Crystallographic and SAXS studies of S-adenosyl-l-homocysteine hydrolase from Bradyrhizobium elkanii.Manszewski, T., Szpotkowski, K., Jaskolski, M.
(2017) IUCrJ 4: 271-282
- PubMed: 28512574
- DOI: 10.1107/S2052252517002433
- Primary Citation of Related Structures:
- Also Cited By: 6EXI
- PubMed Abstract:
- Structure determination of selenomethionyl S-adenosylhomocysteine hydrolase using data at a single wavelength.
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- An enzyme captured in two conformational states: crystal structure of S-adenosyl-L-homocysteine hydrolase from Bradyrhizobium elkanii.
Manszewski, T.,Singh, K.,Imiolczyk, B.,Jaskolski, M.
(2015) Acta Crystallogr. D Biol. Crystallogr. 71: 2422
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(2012) Acta Crystallogr. D Biol. Crystallogr. 68: 218
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Brzezinski, K.,Bujacz, G.,Jaskolski, M.
(2008) Acta Crystallogr. Sect. F Struct. Biol. Cryst. Commun. 64: 671
S-Adenosyl-l-homocysteine hydrolase (SAHase) from the symbiotic bacterium Bradyrhizobium elkanii (BeSAHase) was crystallized in four ligand complexes with (i) mixed adenosine (Ado) and cordycepin (Cord; 3'-deoxyadenosine), (ii) adenine (Ade), (iii) A ...
S-Adenosyl-l-homocysteine hydrolase (SAHase) from the symbiotic bacterium Bradyrhizobium elkanii (BeSAHase) was crystallized in four ligand complexes with (i) mixed adenosine (Ado) and cordycepin (Cord; 3'-deoxyadenosine), (ii) adenine (Ade), (iii) Ado and (iv) mixed 2'-deoxyadenosine (2'-dAdo) and Ade. The crystal structures were solved at resolutions of 1.84, 1.95, 1.95 and 1.54 Å, respectively. Only the Ade complex crystallized with a dimer in the asymmetric unit, while all of the other complexes formed a crystallographically independent tetrameric assembly. In the Ado/Cord complex, adenosine is found in three subunits while the fourth subunit has cordycepin bound in the active site. In the Ade and Ado complexes only these ligand molecules are present in the active sites. The 2'-dAdo/Ade complex has Ade bound in two subunits and 2'-dAdo bound in the other two subunits. The BeSAHase fold adopted a closed conformation in the complexes with Ado, Ade and 2'-dAdo, and a semi-open conformation when cordycepin occupied the active site. An SAHase-specific molecular gate, consisting of residues His342 and Phe343, behaves differently in the different complexes, but there is no simple correlation with the ligand type. Additional small-angle X-ray scattering (SAXS) experiments confirm the tetrameric state of the protein in solution. The main conclusions from this work are (i) that the SAHase subunit does not simply oscillate between two discrete conformational open/closed states in correlation with the absence/presence of a ligand in the active site, but can also assume an intermediate form for some ligands; (ii) that the shut/open state of the molecular gate in the access channel to the active site is not correlated in a simple way with the open/closed subunit conformation or empty/occupied status of the active site, but that a variety of states are possible even for the same ligand; (iii) that a cation (typically sodium) coordinated in an intersubunit loop rigidifies a molecular hinge and thus stabilizes the closed conformation; (iv) that BeSAHase in solution is a tetramer, consistent with the model derived from crystallography.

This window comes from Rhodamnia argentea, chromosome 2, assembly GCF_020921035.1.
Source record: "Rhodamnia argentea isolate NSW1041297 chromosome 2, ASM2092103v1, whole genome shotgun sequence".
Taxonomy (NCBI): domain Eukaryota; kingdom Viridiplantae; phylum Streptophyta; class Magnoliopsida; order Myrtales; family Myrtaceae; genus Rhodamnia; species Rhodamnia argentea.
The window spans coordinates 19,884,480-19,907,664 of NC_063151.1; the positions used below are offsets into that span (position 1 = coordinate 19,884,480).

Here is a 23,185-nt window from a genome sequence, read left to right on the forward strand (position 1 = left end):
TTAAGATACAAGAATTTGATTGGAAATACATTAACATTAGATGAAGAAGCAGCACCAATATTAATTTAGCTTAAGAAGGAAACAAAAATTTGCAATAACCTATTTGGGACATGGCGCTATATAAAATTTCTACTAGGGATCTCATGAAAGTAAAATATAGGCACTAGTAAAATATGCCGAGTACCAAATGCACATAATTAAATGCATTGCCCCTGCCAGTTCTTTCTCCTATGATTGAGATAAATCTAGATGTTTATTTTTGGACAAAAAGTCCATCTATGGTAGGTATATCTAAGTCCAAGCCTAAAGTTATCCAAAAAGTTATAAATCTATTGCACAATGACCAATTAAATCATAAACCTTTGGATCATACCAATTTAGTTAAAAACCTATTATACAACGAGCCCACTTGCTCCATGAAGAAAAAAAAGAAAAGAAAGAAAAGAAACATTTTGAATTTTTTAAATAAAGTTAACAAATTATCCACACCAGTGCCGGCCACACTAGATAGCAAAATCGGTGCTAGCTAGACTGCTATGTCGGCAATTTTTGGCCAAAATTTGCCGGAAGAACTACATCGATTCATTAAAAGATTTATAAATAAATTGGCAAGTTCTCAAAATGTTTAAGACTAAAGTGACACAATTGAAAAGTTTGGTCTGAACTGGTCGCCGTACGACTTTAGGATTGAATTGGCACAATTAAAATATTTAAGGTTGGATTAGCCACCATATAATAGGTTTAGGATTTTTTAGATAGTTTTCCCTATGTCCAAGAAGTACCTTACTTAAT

Center for Biocrystallographic Research, Institute of Bioorganic Chemistry, Polish Academy of Sciences, Poznan, Poland.